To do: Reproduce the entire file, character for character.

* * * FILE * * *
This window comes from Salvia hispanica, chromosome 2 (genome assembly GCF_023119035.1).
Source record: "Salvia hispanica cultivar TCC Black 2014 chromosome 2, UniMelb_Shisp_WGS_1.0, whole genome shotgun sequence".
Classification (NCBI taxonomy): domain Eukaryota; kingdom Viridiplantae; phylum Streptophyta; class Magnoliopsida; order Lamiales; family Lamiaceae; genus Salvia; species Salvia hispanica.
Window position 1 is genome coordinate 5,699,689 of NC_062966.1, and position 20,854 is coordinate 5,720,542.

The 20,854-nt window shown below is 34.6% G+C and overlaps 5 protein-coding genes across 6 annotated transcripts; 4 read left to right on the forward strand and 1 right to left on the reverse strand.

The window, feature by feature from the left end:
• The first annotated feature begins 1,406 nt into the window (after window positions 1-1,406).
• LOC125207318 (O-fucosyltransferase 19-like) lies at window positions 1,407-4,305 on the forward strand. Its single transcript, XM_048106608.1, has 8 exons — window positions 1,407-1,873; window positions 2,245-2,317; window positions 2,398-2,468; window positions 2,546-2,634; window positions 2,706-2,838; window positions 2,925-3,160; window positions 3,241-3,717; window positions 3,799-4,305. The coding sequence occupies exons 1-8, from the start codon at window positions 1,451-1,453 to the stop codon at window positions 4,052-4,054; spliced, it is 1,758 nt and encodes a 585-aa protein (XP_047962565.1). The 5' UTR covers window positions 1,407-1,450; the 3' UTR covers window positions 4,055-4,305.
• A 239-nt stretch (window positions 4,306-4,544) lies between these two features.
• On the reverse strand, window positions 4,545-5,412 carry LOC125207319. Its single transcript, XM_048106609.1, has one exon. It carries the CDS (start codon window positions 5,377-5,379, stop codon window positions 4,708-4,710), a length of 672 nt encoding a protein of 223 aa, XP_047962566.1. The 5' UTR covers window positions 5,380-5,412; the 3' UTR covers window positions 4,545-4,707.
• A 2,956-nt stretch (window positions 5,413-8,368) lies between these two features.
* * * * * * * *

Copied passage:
This window comes from Salvia hispanica, chromosome 2 (genome assembly GCF_023119035.1).
Source record: "Salvia hispanica cultivar TCC Black 2014 chromosome 2, UniMelb_Shisp_WGS_1.0, whole genome shotgun sequence".
Classification (NCBI taxonomy): domain Eukaryota; kingdom Viridiplantae; phylum Streptophyta; class Magnoliopsida; order Lamiales; family Lamiaceae; genus Salvia; species Salvia hispanica.
Window position 1 is genome coordinate 5,699,689 of NC_062966.1, and position 20,854 is coordinate 5,720,542.

The 20,854-nt window shown below is 34.6% G+C and overlaps 5 protein-coding genes across 6 annotated transcripts; 4 read left to right on the forward strand and 1 right to left on the reverse strand.

The window, feature by feature from the left end:
• The first annotated feature begins 1,406 nt into the window (after window positions 1-1,406).
• LOC125207318 (O-fucosyltransferase 19-like) lies at window positions 1,407-4,305 on the forward strand. Its single transcript, XM_048106608.1, has 8 exons — window positions 1,407-1,873; window positions 2,245-2,317; window positions 2,398-2,468; window positions 2,546-2,634; window positions 2,706-2,838; window positions 2,925-3,160; window positions 3,241-3,717; window positions 3,799-4,305. The coding sequence occupies exons 1-8, from the start codon at window positions 1,451-1,453 to the stop codon at window positions 4,052-4,054; spliced, it is 1,758 nt and encodes a 585-aa protein (XP_047962565.1). The 5' UTR covers window positions 1,407-1,450; the 3' UTR covers window positions 4,055-4,305.
• A 239-nt stretch (window positions 4,306-4,544) lies between these two features.
• On the reverse strand, window positions 4,545-5,412 carry LOC125207319. Its single transcript, XM_048106609.1, has one exon. It carries the CDS (start codon window positions 5,377-5,379, stop codon window positions 4,708-4,710), a length of 672 nt encoding a protein of 223 aa, XP_047962566.1. The 5' UTR covers window positions 5,380-5,412; the 3' UTR covers window positions 4,545-4,707.
• A 2,956-nt stretch (window positions 5,413-8,368) lies between these two features.